NEW CASTLE, Pa. (CBS/AP) A boy who was 11-years-old when he allegedly murdered his father's pregnant fiancee with a shotgun has a "very limited" likelihood of being rehabilitated through the juvenile court system, a psychiatrist hired by state prosecutors said.
A judge will now weigh that in deciding whether Jordan Brown, now 12, will be tried as an adult or have his case moved to juvenile court.
The 12-year-old faces up to life in prison if he's convicted of the Feb. 20, 2009 murder of 26-year-old Kenzie Houk and her nearly full-term son as she lay in bed in their New Galilee farmhouse. If the case is moved to juvenile court, the longest Brown could remain incarcerated or on probation would be about nine years - just until he's 21-years-old.
Under Pensylvania law, in order to move the case Brown's attorneys must prove he would be more "amenable" to rehabilitation in the juvenile system.
Dr. John O'Brien, hired by state prosecutors, said Brown's "amenability to rehabilitation, in my opinion, is very limited." Brown was jealous of the son of his father's girlfriend before Houk, O'Brien said. And Brown may have resented plans to make him move out of his room to make space for the son Houk was expecting, O'Brien said.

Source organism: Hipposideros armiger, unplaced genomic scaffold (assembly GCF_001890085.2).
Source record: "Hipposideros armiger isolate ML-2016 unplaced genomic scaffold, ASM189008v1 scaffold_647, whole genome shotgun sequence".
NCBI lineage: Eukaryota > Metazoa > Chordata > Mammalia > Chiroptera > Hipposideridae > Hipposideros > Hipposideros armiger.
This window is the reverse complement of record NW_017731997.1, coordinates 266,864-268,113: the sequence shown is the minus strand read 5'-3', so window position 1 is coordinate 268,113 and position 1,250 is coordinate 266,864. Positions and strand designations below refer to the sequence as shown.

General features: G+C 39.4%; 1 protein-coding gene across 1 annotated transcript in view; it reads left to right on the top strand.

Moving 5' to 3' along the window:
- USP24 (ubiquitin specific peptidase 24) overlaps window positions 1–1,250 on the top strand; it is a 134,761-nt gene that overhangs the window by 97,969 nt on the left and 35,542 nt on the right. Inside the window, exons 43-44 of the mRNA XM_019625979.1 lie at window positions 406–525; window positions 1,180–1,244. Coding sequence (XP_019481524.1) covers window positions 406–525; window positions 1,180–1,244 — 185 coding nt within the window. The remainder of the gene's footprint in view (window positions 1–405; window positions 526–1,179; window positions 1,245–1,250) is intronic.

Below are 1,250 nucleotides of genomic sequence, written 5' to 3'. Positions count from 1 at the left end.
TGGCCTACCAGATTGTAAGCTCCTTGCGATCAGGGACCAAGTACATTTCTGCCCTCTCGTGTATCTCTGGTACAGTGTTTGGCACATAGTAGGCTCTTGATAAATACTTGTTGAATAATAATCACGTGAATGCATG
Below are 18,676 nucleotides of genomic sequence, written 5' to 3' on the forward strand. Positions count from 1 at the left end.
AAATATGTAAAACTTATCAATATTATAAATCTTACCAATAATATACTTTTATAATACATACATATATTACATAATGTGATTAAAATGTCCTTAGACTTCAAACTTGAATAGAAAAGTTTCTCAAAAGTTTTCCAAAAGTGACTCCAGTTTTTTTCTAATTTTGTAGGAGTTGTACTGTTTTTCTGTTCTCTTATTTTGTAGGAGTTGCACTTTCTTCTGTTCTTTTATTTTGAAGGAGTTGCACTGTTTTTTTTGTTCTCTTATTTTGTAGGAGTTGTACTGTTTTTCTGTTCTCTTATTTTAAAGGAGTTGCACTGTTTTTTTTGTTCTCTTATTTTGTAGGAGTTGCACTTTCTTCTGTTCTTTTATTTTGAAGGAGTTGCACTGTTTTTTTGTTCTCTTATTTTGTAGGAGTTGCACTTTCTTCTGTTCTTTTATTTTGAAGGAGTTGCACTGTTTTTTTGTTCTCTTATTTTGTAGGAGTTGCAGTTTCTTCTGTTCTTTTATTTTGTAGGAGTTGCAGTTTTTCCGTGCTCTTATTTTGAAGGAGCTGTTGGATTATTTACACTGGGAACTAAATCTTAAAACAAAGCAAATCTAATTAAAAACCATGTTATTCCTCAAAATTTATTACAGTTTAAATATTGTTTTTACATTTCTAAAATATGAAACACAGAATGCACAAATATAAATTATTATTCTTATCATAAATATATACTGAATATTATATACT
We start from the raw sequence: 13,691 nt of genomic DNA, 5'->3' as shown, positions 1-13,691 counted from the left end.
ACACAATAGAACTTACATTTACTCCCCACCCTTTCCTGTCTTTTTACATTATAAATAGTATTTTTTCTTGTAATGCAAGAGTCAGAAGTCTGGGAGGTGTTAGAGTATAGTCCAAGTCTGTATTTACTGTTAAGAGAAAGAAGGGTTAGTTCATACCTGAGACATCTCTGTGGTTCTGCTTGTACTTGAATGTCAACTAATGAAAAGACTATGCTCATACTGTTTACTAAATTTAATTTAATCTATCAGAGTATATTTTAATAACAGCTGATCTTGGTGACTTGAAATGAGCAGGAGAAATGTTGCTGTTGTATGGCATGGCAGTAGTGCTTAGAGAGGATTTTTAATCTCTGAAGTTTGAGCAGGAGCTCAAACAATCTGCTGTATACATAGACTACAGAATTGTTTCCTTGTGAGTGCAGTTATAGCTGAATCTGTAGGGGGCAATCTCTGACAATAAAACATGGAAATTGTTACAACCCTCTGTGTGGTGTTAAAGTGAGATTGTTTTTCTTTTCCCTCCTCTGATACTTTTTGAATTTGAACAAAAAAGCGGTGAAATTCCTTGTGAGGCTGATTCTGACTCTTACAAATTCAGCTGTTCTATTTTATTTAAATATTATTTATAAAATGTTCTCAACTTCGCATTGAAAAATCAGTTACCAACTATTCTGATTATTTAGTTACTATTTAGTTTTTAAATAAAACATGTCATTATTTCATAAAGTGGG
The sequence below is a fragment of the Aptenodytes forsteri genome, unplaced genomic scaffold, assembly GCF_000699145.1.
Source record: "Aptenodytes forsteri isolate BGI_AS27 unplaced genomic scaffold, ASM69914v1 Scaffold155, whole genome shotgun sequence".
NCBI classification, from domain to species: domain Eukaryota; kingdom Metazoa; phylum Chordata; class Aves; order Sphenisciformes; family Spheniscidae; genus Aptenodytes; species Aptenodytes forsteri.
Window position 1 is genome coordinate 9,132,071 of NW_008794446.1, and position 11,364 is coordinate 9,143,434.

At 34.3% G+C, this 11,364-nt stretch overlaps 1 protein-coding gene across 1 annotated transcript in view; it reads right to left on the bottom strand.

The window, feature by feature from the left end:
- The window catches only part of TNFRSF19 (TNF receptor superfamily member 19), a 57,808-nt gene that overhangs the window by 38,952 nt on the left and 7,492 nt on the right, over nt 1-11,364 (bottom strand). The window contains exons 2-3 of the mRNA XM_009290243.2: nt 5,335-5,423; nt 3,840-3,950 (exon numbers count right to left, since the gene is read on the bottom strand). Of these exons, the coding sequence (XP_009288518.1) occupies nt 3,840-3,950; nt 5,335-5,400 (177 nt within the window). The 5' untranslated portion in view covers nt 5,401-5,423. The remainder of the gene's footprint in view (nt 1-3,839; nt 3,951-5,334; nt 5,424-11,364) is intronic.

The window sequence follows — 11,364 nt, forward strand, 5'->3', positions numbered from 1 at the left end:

Deborah Houk, the victim's mother, rejected jealousy as a motive, saying after the hearing that Brown was simply "evil." "He's not admitting it but, if he did, it would be a lot easier on everybody," her husband, Jack Houk, said.
But Brown's attorneys disagree. A defense expert who testified in January said Brown was a "low risk" for future violent behavior, but didn't consider the criminal allegations in reaching that conclusion.
After the hearing, defense attorney David Acker repeated allegations recently raised by Brown's family that Houk has an ex-boyfriend who threatened her and supposedly "confessed" to friends at a party that he killed her. Brown's family contends police botched the case, overlooked other suspects, and wrongly charged the boy.
His father, Christopher, told Good Morning America earlier this week that his son is innocent and is "too young" to appreciate the magnitude of the case. He refused comment as he left the courtroom.
Lawrence County Judge Dominick Motto gave both sides a week to submit written arguments. Motto must rule within 20 days, otherwise Brown will remain in adult court by default.
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